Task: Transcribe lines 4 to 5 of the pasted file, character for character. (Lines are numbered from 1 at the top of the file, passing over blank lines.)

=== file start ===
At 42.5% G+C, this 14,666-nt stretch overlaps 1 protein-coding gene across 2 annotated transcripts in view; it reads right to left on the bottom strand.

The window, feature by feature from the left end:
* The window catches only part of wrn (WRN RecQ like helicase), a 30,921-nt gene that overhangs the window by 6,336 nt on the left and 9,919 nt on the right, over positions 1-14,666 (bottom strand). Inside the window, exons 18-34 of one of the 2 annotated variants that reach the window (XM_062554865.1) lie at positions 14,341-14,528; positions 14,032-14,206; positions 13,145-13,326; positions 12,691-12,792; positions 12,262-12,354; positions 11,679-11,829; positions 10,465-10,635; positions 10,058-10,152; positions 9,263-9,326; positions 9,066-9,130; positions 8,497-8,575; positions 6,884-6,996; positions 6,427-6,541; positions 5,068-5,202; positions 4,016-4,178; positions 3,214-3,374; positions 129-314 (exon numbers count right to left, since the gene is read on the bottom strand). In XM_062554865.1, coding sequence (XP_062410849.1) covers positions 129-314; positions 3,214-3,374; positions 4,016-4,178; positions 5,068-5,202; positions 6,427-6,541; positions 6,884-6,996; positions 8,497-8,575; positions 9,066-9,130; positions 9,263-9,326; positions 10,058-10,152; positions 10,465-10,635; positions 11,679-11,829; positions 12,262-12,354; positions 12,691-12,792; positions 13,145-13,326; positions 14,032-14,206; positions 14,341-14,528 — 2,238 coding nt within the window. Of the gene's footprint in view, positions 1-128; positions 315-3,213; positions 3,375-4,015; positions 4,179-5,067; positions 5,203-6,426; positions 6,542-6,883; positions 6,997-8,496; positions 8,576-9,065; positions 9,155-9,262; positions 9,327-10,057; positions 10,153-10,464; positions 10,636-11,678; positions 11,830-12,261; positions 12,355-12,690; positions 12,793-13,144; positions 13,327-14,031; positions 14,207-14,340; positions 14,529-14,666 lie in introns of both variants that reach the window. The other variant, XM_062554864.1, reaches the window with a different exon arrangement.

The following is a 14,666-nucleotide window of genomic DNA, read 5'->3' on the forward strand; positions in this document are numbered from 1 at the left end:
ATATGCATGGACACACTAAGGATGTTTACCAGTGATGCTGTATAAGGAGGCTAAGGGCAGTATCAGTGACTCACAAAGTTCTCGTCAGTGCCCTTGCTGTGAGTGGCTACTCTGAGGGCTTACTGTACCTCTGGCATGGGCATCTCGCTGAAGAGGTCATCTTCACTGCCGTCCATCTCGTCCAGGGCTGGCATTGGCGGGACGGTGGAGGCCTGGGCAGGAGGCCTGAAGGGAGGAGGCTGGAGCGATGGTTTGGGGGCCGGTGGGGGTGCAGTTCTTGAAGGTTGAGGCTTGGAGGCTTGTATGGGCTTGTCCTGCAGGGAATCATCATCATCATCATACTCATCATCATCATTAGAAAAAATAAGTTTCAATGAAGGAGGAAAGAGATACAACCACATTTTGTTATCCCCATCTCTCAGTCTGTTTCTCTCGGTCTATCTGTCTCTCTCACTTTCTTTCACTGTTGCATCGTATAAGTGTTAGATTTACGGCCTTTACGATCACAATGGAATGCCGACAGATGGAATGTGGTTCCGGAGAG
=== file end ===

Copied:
The following is a 14,666-nucleotide window of genomic DNA, read 5'->3' on the forward strand; positions in this document are numbered from 1 at the left end:
ATATGCATGGACACACTAAGGATGTTTACCAGTGATGCTGTATAAGGAGGCTAAGGGCAGTATCAGTGACTCACAAAGTTCTCGTCAGTGCCCTTGCTGTGAGTGGCTACTCTGAGGGCTTACTGTACCTCTGGCATGGGCATCTCGCTGAAGAGGTCATCTTCACTGCCGTCCATCTCGTCCAGGGCTGGCATTGGCGGGACGGTGGAGGCCTGGGCAGGAGGCCTGAAGGGAGGAGGCTGGAGCGATGGTTTGGGGGCCGGTGGGGGTGCAGTTCTTGAAGGTTGAGGCTTGGAGGCTTGTATGGGCTTGTCCTGCAGGGAATCATCATCATCATCATACTCATCATCATCATTAGAAAAAATAAGTTTCAATGAAGGAGGAAAGAGATACAACCACATTTTGTTATCCCCATCTCTCAGTCTGTTTCTCTCGGTCTATCTGTCTCTCTCACTTTCTTTCACTGTTGCATCGTATAAGTGTTAGATTTACGGCCTTTACGATCACAATGGAATGCCGACAGATGGAATGTGGTTCCGGAGAG